Officially known as the Republic of Ghana, it was Europe’s first trading partner in sub-Saharan Africa – initially trading in gold and then later as a primary supplier of slaves. Although it was subsequently colonized by the British, it later became the first country in Africa to obtain independence from its colonizer (BBC News). Ghana came into existence in 1957 when what was then known as the Gold Coast acquired its independence from the British. Situated along the Gulf of Guinea in West Africa (see U. S. State Department map reproduced below), the country occupies an area of about 238,538 sq.
km. composed of plains, rainforest, and some scrubland (U. S. State Department). Its capital city is Accra (population: 3 million) and the other principal cities are Kumasi, with an estimated population of 1 million, Tema (500,000), and Sekondi-Takoradi (population: 370,000). English has been designated official language of the Ghanaians but several dialects are spoken like Akan, which is spoken by about 49% of the population, Mole-Dagbani (16%), Ewe (13%), Ga-Adangbe (8%), and Guan, the dialect of 4% of the population.
Sixty-nine percent of its estimated population of 23 million are Christians while 15. 6% are Muslims. Indigenous religious beliefs are being practiced by 8. 5% of Ghanaians. Although it existed as a democratic republic since its independence in 1957, the constitution of Ghana took effect only on January 7, 1993 (U. S. State Department). The cultural practices of Ghanaians which are mainly related to “conception, childbirth, and childrearing” consist of some harmful customs and traditions. One of these is “female genital mutilation (FGM).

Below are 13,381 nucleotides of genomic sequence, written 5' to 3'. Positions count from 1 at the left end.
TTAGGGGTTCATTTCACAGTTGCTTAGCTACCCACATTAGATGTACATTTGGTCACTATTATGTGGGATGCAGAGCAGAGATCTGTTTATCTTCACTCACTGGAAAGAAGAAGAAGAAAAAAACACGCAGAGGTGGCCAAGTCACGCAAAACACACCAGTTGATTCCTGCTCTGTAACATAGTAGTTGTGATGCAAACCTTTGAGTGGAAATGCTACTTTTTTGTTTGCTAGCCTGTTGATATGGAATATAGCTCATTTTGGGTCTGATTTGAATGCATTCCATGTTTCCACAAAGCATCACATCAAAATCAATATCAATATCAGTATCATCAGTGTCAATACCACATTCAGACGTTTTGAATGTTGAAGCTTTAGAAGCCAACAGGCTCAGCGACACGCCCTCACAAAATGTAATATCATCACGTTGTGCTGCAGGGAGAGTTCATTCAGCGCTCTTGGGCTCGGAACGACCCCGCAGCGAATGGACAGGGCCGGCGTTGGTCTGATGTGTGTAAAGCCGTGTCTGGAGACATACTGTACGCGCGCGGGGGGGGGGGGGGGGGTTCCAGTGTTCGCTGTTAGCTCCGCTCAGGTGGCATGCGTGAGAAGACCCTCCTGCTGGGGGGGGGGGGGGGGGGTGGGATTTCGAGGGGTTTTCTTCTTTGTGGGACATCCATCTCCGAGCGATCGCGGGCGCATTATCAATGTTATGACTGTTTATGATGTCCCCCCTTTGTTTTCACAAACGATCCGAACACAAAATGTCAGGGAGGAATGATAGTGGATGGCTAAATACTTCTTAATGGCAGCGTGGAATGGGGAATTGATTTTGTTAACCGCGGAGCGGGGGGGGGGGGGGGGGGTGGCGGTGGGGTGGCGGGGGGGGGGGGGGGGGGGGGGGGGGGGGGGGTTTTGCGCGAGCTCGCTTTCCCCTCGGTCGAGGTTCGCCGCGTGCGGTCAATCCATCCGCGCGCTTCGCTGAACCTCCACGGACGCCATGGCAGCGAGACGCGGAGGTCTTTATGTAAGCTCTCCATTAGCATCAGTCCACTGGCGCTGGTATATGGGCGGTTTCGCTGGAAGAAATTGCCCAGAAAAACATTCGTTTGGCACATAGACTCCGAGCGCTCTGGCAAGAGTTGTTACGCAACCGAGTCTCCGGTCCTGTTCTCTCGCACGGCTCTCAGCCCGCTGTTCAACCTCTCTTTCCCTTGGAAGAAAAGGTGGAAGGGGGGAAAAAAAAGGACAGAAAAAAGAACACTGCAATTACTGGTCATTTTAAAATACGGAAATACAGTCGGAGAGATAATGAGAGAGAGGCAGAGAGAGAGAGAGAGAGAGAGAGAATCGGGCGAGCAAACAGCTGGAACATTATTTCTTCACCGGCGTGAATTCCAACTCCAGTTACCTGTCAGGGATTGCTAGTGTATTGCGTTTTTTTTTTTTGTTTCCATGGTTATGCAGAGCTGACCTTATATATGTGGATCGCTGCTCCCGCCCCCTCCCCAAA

” This is a procedure which is conducted to partially or totally remove the external genitalia of a girl to turn her into a real woman. Another is a belief in dietary taboos which often leads to anemia or nutritional deficiency on the part of pregnant women. In Ghana, when a marriage does not produce an offspring after two years, it is considered defective. After a woman gives birth, the Ghanaians believe that burying the placenta near the house of the family would prevent the child from growing up into an errant or rebellious individual.
In addition, they would wait for eight days after birth before naming the child and treating the umbilical cord with herbal preparations (Nyinah). Ghana is rich in natural resources with gold and cocoa being two of its major dollar earners. Its other export products are timber, diamonds, aluminum, tuna, manganese ore, and bauxite. In spite of this, the country still relies heavily on the assistance of international financial and technical institutions to remain viable.
Thirty-five percent of its gross domestic product comes from the agricultural sector which also accounts for 55% of total employment in the country, mostly in the form of small landowners. Aside from seeking debt relief in 2002 under the Heavily Indebted Poor Country (HIPC) program, Ghana was also one of the beneficiaries of the Multilateral Debt Relief Initiative which came into force in 2006 (CIA World Factbook). As of 2006, total exports reached an estimated $3. 9 billion while imports totaled $6. 8 billion.
Identified trade partners were the United States, the United Kingdom, China, Germany, France, Spain, Nigeria, the Netherlands, and Togo (U. S. State Department). Statistics gleaned by Global Health Reporting. org from the CIA World Factbook and a report published by UNAIDS in May 2006 about the global epidemic on AIDS showed that as at end of 2005, an estimated 29,000 had already died from AIDS in Ghana, leaving behind them about 170,000 children below 17 years old who had lost one or both parents to the disease.